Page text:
|Garden Diary May 2009|
4th: Perfect partners
Most plants go well together but some form perfect partnerships matching well in size, colour and growing habits. Geum Bremner's Nectarine creates a variation on the classic orange-blue contrast with Ajuga reptans Caitlin's Giant. The bronze leaves of latter also highlighting the reddish stems of the Geum.
8th: Delicate beauty, tough plant
Centaurea flowers have a fine, feathery, delicate-looking beauty which belies the fact that they are generally tough plants that grow in most situations that receive some some. Centaurea montana Lady Flora Hastings here has finer petaled flowers than the similar Alba. Montana types can suffer from mildew in acid soils - dress the soil with lime each year if necessary.
9th: Choosing Geums
Geums are looking great about now and Farmer John Cross is one of the best with its tall, reddish (12 - 18") flower stems and bright yellow nodding flowers.
Some are quite similar to each other - Herteron Primrose is slightly taller, has slightly less cupped flowers and perhaps a little darker red stems but unless you are a collector (like me) then choose one or the other.
These hybrid Geums are more tolerant of dry soils than their rivale species parents.
15th: More perfect partners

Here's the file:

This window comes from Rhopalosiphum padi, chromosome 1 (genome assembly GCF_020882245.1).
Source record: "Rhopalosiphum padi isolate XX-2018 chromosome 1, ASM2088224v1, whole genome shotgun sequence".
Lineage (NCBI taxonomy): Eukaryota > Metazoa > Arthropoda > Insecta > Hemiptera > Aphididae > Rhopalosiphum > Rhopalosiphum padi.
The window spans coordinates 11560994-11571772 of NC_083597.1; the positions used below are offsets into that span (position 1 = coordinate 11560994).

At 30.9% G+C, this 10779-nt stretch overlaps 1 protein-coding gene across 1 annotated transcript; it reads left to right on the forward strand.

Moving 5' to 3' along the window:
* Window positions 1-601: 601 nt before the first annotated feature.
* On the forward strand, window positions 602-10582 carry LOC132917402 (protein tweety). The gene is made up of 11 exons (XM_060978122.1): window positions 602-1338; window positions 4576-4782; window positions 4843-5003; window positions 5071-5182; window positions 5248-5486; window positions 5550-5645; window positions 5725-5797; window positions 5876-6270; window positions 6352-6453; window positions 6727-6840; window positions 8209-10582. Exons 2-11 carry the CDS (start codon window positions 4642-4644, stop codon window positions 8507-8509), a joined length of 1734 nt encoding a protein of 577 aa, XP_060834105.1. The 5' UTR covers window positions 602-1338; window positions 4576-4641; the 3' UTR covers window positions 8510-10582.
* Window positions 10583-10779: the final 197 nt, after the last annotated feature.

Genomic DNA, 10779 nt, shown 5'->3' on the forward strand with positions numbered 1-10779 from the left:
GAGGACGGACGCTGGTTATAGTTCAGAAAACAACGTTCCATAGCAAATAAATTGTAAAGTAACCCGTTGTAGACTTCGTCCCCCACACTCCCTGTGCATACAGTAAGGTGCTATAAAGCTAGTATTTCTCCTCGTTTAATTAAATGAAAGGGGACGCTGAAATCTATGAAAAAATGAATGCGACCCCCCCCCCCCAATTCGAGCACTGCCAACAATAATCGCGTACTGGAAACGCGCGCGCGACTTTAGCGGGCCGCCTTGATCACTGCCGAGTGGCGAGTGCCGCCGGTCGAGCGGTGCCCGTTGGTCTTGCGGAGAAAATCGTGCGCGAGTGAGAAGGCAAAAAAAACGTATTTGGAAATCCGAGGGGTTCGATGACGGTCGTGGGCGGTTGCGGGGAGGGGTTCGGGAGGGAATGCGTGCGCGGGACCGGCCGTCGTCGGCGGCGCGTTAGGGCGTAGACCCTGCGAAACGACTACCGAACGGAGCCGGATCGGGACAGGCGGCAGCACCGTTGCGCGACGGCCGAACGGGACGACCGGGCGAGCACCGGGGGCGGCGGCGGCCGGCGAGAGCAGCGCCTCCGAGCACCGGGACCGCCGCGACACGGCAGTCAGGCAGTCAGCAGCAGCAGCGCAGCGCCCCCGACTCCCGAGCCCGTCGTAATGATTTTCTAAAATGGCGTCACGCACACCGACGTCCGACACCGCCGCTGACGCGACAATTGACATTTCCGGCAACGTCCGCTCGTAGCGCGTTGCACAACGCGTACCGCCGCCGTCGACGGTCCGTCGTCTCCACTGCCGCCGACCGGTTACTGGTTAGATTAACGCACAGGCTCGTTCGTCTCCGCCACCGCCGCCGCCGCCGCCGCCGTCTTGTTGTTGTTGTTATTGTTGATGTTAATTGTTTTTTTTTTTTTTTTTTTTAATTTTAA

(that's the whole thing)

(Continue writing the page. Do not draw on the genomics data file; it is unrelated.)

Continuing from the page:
Just spotted this perfect combination of pink and purple today in the garden. Persicaria bistorta Superba is brilliantly highlighted by the deep, royal purple of the Geranium phaeum Lily Lovell. Both bloom now and right into early July. The Persicaria always blooms again in late summer, the Geranium is less likely to do so despite what some books say.
May Little Gems
Some plants just get on with it, needing little no care and attention and providing a really long season of interest. Variegated London Pride (Saxifraga Variegata) is one such little gem. About this time it is highlighted with tiny pale pink flowers. All year it has rosettes of variegated leaves that keep their best colour in deep shade. It likes moist soils but grows nearly as well in bone dry conditions. Once the flowers fade the stems are easily pulled from the plants. A little gem in every way.
May Fleeting Beauty
Everyone wants plants that bloom for a long time, so much so that a lot of garden centres stretch the truth to its limits when describing how long a plant will flower for. With Bearded Iris there is no point in pretending. They flower for 2 or 3 weeks (rarely 4 weeks) in late May and early June. Their beauty may be fleeting but to my mind its worth giving them some garden space for the sheer exuberance of their flowers and fragrance. It is actually refreshing to have something different in flower at different times and at the moment we have long days in the garden to enjoy them to the full. Iris Rocket is an old variety with a rich warm colour perfectly in tune with the late spring light and air. Fleeting but joyous.
May Continuing the theme..
from Yesterday, Siberian Iris (sibirica) flower for longer than the bearded types starting about now and going on just into July. They are a little easier to grow than other types tolerating a wide range of soil conditions and just a little shade. Perry's Blue is a old variety from the nursery of Amos Perry in Enfield Middx. and is one of the late spring highlights planted along side our drive as you enter through the front gates.